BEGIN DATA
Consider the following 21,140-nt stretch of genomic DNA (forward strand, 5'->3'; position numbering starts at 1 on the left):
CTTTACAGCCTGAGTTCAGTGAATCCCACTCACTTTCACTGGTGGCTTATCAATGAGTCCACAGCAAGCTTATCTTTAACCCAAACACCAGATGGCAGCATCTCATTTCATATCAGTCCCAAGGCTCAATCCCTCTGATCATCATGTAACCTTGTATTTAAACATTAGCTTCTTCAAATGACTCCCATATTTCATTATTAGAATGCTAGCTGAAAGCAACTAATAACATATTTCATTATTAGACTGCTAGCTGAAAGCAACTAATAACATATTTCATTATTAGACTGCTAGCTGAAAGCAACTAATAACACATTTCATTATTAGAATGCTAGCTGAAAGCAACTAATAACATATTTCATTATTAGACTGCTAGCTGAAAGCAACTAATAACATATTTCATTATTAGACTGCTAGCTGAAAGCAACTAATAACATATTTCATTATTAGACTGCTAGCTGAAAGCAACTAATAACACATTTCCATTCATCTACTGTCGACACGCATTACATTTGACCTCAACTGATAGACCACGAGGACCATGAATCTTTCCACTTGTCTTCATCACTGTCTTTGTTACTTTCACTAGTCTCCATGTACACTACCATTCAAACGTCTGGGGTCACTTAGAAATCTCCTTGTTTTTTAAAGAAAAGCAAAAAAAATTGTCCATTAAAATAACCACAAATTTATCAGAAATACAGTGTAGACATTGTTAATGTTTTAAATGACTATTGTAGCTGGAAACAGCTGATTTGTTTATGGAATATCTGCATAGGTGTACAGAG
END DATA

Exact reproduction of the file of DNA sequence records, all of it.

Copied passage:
Consider the following 21,140-nt stretch of genomic DNA (forward strand, 5'->3'; position numbering starts at 1 on the left):
CTTTACAGCCTGAGTTCAGTGAATCCCACTCACTTTCACTGGTGGCTTATCAATGAGTCCACAGCAAGCTTATCTTTAACCCAAACACCAGATGGCAGCATCTCATTTCATATCAGTCCCAAGGCTCAATCCCTCTGATCATCATGTAACCTTGTATTTAAACATTAGCTTCTTCAAATGACTCCCATATTTCATTATTAGAATGCTAGCTGAAAGCAACTAATAACATATTTCATTATTAGACTGCTAGCTGAAAGCAACTAATAACATATTTCATTATTAGACTGCTAGCTGAAAGCAACTAATAACACATTTCATTATTAGAATGCTAGCTGAAAGCAACTAATAACATATTTCATTATTAGACTGCTAGCTGAAAGCAACTAATAACATATTTCATTATTAGACTGCTAGCTGAAAGCAACTAATAACATATTTCATTATTAGACTGCTAGCTGAAAGCAACTAATAACACATTTCCATTCATCTACTGTCGACACGCATTACATTTGACCTCAACTGATAGACCACGAGGACCATGAATCTTTCCACTTGTCTTCATCACTGTCTTTGTTACTTTCACTAGTCTCCATGTACACTACCATTCAAACGTCTGGGGTCACTTAGAAATCTCCTTGTTTTTTAAAGAAAAGCAAAAAAAATTGTCCATTAAAATAACCACAAATTTATCAGAAATACAGTGTAGACATTGTTAATGTTTTAAATGACTATTGTAGCTGGAAACAGCTGATTTGTTTATGGAATATCTGCATAGGTGTACAGAG